Monday, July 28, 2014

Who remains at Loyd Hall Plantation?

            I’ve heard that Loyd Hall Plantation near Alexandria was haunted but never got the full story until I spent the night. The main house was full the night we visited so I shared the old kitchen out back — newly renovated, of course, and accented with antiques — with a friend who had not known it was haunted. Needless to say, she taped on my door several times in the night because she was scared someone less alive than I would visit.
            The story goes that William Loyd built the impressive home around 1820, after he was cast out of the Lloyd family in England, the ones associated with Lloyds of London. Hence only one l in his name, which he changed upon arrival in America.
            The black sheep of the Lloyd family didn’t do so bad for himself in central Louisiana, creating a plantation of tobacco, corn, indigo and sugarcane on hundreds of acres. Stories claim he was a bit eccentric, however, and the local natives weren’t too fond of him, which explains the spent arrowheads in the kitchen doors.
An upstairs suite.
            Another story claims he worked both sides of the Civil War and was hanged from an oak tree in the front of his house for treason.
            Today, the home is listed on the National Historic Register and serves as a bed and breakfast with guests enjoying a full breakfast in the main house with walls of windows overlooking the property. In addition to two elegant suites on the second floor (hint, this is where to stay if you want to see ghosts), there are numerous “cottages” in the rear, including the old commissary and kitchen, where we stayed (without incident).
            William Loyd haunts the home, some people think, and favors the front porch. A Union soldier killed on the third floor still hangs around as well. And there are more, as Miss Beaulah Davis explained to us in the morning when we were enjoying our breakfast. Guests have reported things moving on their own, pressure on furniture when no one was there and unusual sounds.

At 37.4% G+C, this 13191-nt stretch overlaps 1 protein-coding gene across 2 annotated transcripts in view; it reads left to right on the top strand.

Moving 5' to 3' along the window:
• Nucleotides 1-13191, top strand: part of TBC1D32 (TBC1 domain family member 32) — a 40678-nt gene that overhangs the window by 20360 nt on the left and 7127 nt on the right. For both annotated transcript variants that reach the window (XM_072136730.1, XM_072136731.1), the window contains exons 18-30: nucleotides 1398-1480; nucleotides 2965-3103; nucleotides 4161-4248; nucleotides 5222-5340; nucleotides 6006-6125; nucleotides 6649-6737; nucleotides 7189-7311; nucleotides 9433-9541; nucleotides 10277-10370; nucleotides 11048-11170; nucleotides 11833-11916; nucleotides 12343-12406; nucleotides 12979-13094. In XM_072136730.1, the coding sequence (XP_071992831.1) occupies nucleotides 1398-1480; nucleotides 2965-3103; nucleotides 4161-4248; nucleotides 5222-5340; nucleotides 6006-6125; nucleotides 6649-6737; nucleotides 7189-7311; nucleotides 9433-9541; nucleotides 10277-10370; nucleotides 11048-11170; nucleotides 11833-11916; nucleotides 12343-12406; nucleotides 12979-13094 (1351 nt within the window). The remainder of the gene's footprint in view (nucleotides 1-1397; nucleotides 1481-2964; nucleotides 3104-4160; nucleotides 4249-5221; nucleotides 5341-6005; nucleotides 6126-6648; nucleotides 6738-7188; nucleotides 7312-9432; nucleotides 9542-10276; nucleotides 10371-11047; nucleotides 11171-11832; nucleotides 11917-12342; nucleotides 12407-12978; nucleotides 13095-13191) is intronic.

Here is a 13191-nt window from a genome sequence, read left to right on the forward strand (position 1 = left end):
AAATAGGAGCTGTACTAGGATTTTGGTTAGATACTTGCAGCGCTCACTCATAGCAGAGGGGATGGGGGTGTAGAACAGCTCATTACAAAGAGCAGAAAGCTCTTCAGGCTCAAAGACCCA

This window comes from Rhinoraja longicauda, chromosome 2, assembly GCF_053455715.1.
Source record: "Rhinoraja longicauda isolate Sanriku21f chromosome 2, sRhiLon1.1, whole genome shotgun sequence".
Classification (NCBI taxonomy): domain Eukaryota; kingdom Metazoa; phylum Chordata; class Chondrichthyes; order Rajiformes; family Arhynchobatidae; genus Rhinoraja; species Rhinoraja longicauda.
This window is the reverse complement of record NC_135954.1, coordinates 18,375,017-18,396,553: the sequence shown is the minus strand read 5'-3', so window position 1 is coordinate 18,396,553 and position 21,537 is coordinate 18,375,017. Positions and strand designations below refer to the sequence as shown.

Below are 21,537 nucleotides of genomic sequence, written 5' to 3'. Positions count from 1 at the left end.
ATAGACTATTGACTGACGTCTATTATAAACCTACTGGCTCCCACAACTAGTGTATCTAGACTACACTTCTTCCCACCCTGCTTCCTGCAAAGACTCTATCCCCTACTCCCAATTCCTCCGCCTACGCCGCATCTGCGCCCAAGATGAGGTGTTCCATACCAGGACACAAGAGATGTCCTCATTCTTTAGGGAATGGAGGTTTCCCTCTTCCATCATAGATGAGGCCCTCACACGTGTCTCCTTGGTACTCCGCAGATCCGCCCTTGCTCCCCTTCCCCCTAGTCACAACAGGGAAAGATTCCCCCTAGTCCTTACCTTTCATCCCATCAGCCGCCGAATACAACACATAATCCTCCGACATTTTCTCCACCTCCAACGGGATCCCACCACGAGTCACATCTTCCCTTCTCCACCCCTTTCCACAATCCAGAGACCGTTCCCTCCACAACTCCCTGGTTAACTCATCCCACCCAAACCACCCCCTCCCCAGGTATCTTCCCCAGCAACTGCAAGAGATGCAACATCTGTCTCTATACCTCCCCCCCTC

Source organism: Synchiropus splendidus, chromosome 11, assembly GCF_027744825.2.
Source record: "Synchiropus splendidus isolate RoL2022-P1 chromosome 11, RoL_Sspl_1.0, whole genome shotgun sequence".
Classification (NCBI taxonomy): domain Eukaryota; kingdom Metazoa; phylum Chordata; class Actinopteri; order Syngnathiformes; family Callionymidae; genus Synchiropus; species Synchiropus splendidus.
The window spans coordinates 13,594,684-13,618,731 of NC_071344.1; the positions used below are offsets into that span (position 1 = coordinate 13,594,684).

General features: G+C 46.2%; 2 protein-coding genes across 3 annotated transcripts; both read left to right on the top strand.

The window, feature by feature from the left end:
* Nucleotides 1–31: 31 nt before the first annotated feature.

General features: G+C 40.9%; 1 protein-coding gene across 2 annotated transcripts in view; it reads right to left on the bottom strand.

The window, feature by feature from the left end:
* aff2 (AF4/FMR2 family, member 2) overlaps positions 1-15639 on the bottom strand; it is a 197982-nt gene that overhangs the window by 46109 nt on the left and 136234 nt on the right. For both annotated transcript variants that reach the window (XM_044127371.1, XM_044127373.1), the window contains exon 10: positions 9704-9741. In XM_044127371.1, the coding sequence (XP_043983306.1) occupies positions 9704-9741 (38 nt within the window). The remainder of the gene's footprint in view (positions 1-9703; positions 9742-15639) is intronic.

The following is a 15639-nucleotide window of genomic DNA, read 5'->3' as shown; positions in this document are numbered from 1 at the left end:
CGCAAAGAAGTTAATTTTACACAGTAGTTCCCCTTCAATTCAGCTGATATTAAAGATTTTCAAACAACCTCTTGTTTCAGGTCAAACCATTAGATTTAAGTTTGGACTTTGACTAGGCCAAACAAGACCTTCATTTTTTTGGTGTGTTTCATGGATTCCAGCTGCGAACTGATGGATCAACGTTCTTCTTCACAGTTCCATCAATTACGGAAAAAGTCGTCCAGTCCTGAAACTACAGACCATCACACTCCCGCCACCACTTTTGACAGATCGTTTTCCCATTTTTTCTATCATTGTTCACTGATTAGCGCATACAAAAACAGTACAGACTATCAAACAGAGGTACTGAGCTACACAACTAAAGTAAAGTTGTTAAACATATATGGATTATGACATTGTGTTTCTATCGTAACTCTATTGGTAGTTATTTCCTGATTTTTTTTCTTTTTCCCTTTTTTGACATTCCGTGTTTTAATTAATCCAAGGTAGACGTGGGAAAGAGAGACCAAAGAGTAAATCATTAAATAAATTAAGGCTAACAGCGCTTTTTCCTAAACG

The third floor schoolhouse.
            According to Louisiana Spirits paranormal investigators, “Mr. Loyd's relative, Inez Loyd, jumped to her death from the third story attic. The suicide was said to have taken place due to Inez being stood up by her fiancé. The third floor was also said to have been home to a small schoolhouse on one side and the room of the teacher on the other. It was this teacher that was said to have been in a relationship with a Union soldier who chose to stay behind after the troops left. He was often seen on the front porch, serenading the teacher with a violin. It is at his point that the history is unclear. Some sources say that the soldier was then shot by the teacher's sister, while others say it was an angry neighbor that committed the murder. Needles to say, the soldier was, in fact, shot on the third floor and buried under the house. Years later, his remains were exhumed and moved to an undisclosed location.”
            We visited the third floor and witnessed a large stain near the window, said to have been the blood stain of the fallen soldier.

            Loyd Hall is located at 292 Loyd Bridge Road in Cheneyville. For information, call (318) 776-5641 or visit http://www.loydhall.com.

Haunted Deep South is written by travel writer Cheré Coen, author of Haunted Lafayette, Louisiana by The History Press. She writes the Viola Valentine paranormal mystery series under the pen name of Cherie Claire.

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